If you are joining in from How To Stain Banisters Dark With Java Gel – welcome! I knew years ago that I wanted to give our stairs a major makeover by: replacing carpet with hardwood, staining handrails a darker color, and changing out the bottom step and curved newel post to give us more room. And it’s finally done!! Now there is still a little tweaking left for me to finish (isn’t there always), and I’ve got something new I’m adding (coming soon), but we’re much happier with this new look. So, I wanted to share what I’ve learned with you. Let’s get to it! 5 Tips: Adding Hardwood To Curved Staircase.
UPDATED: February 22, 2022.
- *** New Pictures have been added to this post in certain sections.
- To see the “extra” pictures – scroll to the very end of the post.
***NOTE*** This post contains affiliate links which means that I will receive a small compensation if you purchase something from these links. Please see my privacy and disclosure policies below. Thanks for your support. 🙂
5 Tips: Adding Hardwood To Curved Staircase
There are a lot of people I talk to that would love to change out their “worn” carpet on their stairs to hardwood, but don’t know how or where to begin.
And since there is more than “just money and function” to consider, I wanted to share what I learned through our process with you.
FIRST THINGS FIRST:
Let’s talk staircase anatomy. There was so much more to staircase design than I EVER could have imagined, and I think it’s best to get familiar with some of the terms.
Here is a color-coded diagram to help you along the way.
Since I am not an expert on staircase terminology either (lol), having a picture makes it much easier to refer back to while learning the “parts.”
Thank goodness there will NOT be a test at the end of this post, but it is important to have an idea of what the staircase looks like.
Now, let’s move on to some of the supplies we used for our staircase renovation.
SUPPLIES for 15 Stairs:
- (22) Hardwood Red Oak Tread 48″L – unfinished
- (2) Hardwood Red Oak Tread 60’L – unfinished
- (1) Newel Post Handrail Easing Fitting or Newel Post Handrail Cap Fitting – unfinished
- (1 quart) Minwax Oil-Based Wood Conditioner
- (1 Quart each) Jacobean Stain & Dark Walnut Stain (or here) – mixed together
- ( 1 Quart) Polyrurethane Oil-Based Sealer Satin
- Paint Brushes
- Floor Protectors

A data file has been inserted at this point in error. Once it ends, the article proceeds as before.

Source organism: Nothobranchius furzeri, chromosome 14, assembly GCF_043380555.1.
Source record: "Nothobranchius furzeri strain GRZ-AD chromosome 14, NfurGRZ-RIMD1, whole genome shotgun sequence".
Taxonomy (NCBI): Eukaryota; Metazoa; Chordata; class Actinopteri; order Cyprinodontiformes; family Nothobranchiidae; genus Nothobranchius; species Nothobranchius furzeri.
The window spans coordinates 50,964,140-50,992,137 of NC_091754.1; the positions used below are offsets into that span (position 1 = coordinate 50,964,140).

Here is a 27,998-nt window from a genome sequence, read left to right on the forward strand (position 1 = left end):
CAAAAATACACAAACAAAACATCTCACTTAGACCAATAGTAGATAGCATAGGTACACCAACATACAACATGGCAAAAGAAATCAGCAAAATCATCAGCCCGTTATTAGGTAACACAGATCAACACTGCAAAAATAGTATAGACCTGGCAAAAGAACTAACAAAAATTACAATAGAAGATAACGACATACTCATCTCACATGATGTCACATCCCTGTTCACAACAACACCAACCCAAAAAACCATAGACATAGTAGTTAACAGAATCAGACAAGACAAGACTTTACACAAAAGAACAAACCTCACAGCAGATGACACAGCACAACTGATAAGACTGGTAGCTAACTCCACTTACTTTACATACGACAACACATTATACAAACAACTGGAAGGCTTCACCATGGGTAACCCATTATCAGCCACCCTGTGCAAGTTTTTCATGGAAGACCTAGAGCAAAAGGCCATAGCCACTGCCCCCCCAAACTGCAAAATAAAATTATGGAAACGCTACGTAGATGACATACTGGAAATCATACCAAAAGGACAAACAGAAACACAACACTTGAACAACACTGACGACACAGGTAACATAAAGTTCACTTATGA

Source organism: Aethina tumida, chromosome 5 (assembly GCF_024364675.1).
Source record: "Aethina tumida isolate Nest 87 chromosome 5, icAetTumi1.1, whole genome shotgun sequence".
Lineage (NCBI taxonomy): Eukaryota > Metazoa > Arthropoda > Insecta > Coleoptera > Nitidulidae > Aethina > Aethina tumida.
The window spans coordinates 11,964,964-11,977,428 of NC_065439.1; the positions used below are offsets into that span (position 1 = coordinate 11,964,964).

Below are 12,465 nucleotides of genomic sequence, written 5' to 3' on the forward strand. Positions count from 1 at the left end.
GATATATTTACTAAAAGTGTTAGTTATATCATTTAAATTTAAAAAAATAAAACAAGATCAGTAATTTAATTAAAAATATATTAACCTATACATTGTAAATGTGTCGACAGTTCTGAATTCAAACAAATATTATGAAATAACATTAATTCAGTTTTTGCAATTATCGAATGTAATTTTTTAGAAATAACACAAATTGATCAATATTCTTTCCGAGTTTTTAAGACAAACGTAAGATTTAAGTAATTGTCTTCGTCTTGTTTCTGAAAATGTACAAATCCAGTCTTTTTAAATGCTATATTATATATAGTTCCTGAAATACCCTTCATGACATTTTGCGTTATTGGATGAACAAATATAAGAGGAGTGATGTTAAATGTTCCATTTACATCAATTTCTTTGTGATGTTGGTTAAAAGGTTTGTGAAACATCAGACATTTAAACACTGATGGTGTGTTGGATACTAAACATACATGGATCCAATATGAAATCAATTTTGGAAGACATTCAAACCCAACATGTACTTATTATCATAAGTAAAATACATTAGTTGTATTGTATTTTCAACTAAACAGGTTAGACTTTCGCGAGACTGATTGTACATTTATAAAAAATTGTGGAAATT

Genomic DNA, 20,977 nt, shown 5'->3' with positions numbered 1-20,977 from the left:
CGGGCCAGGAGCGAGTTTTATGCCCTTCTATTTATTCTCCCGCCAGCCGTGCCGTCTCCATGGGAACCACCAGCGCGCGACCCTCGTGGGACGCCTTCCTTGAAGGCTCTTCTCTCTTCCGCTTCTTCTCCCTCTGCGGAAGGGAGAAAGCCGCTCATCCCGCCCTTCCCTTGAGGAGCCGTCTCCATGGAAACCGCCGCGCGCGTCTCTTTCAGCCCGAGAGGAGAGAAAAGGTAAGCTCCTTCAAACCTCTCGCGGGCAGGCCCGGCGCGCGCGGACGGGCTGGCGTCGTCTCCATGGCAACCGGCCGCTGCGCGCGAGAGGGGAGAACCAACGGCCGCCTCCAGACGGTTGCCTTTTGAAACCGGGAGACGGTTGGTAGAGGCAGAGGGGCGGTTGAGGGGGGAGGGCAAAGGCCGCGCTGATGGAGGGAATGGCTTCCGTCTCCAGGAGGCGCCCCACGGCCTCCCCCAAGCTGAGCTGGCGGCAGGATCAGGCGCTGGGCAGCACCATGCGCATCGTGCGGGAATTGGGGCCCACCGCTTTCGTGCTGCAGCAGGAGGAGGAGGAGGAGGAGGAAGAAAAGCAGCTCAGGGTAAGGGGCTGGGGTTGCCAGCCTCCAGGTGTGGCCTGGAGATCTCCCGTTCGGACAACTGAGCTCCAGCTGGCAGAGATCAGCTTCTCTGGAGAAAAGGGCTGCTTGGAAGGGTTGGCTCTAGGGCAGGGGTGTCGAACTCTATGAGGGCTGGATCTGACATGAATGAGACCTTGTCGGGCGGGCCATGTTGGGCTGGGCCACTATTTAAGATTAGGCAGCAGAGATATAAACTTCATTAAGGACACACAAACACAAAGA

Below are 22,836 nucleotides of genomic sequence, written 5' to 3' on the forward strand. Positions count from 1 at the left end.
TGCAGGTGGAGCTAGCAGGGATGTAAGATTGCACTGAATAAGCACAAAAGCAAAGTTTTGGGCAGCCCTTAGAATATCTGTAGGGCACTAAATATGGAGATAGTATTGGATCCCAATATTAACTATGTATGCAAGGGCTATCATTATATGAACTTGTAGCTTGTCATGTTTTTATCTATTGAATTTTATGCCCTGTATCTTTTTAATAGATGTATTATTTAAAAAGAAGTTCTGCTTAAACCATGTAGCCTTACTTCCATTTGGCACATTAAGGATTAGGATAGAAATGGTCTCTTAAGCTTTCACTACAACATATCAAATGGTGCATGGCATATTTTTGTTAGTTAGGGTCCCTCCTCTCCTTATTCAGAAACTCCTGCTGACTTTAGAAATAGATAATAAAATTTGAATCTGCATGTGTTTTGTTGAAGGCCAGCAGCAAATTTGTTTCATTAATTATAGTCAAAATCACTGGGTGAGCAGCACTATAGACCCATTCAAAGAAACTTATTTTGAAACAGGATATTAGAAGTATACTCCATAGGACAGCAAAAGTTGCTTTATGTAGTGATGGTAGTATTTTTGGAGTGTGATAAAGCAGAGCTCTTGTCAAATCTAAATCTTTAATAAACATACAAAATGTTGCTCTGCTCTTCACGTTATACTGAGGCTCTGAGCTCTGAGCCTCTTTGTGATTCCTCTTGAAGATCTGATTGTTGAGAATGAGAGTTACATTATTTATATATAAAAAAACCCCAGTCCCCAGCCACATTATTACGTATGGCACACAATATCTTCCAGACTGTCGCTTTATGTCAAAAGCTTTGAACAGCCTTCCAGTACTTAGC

- Painter’s Tape
For Staircase Railing Info: Click How To Stain Banisters Dark With Java Gel.
Here is a picture of the actual hardwood tread (solid plank) that we used for our project. It also came with the nosing attached to make the installation easier.
And the handrail cap fitting for newel post, depending on your needs.
Ok, time to move on to the 5 tips, and the process of adding hardwood to our curved staircase.
5 Tips: Adding Hardwood To Curved Staircase
TIP #1: Set Up A Problem/Wish List & Get Ideas
If you’re wanting to remodel your stairs, the first thing that I would recommend is setting up a problem or wish list. Basically what you want to change about your stairs, and what you want to keep.
Do you want to:
- stain or paint handrails/newel posts
- replace carpet with hardwoods
- replace wooden balusters (spindles) with metal or cables
- update newel posts
- reconfigure bottom steps or shape
- stained or painted hardwoods/risers
- hardwood solid-plank treads or multi-plank hardwood flooring
Then search through pinterest or houzz and get some ideas on how you want your staircase to look.
In the picture below, take a look at some different ways the balusters/spindles can sit on the treads. The first picture is mine – and the second picture is from architectureideas.com.
This website has good information on different types of open or closed “stringers” if you want to check it out further.
I just wanted to show you that “one staircase does NOT fit all.” (See below – Our Project #3 for more details).
TIP #2: Set a Budget & Timeline
After you’ve selected some inspiration pictures, it’s time to do some research on staircase remodeling costs.
Set a Budget:
According to Home Advisor, staircase renovations cost anywhere from $1,000 on low end – $8,000 for a complete remodel, and on average $4,000 to put hardwoods on 10 – 12 stairs.
Some factors that go into that cost:
- types of hardwood you choose (oak, pine, hickory, maple, bamboo, ash, etc.)
- hire out or do the job DIY
- use hardwood flooring or solid wood planks
- refinish/stain the hardwood DIY or hire someone
- do a cheaper remodel versus a more expensive remodel
Both of these are great articles if you want more detailed information.
Set a Timeline:
Also, set a timeline for your project and be prepared to be inconvenienced. It will take roughly 3 – 5 days to remove carpet and install hardwood on stairs.
So think about your living arrangements, kids, etc. – and how they will maneuver around the stairs while the project takes place.
Plus it will take another 3-5 days to stain/seal the treads (is using planks vs. flooring), paint risers, stain handrails, etc.
Our painters asked if we could stay somewhere else for 2 nights/days so that they could finish the staining/painting portion faster. Which we did.
Note: we were able to walk on our stairs about 24 hours later, which was good news (with SOCKS only for 2 days).
***BUT they were slippery with the socks. So, please be careful.***
HERE IS OUR PROJECT
1- Remove Right Newel Post/ Replace Left “Curved” Volute
***New Pics Added Below February 22, 2022. ***
Here you can tell how much room the curved volute handrails/newel post/spindles take up on the sides of the stairs (old picture – but it’s all I had – sorry).
Even though they are beautiful and make the staircase entry look grand, they really took up a ton of space.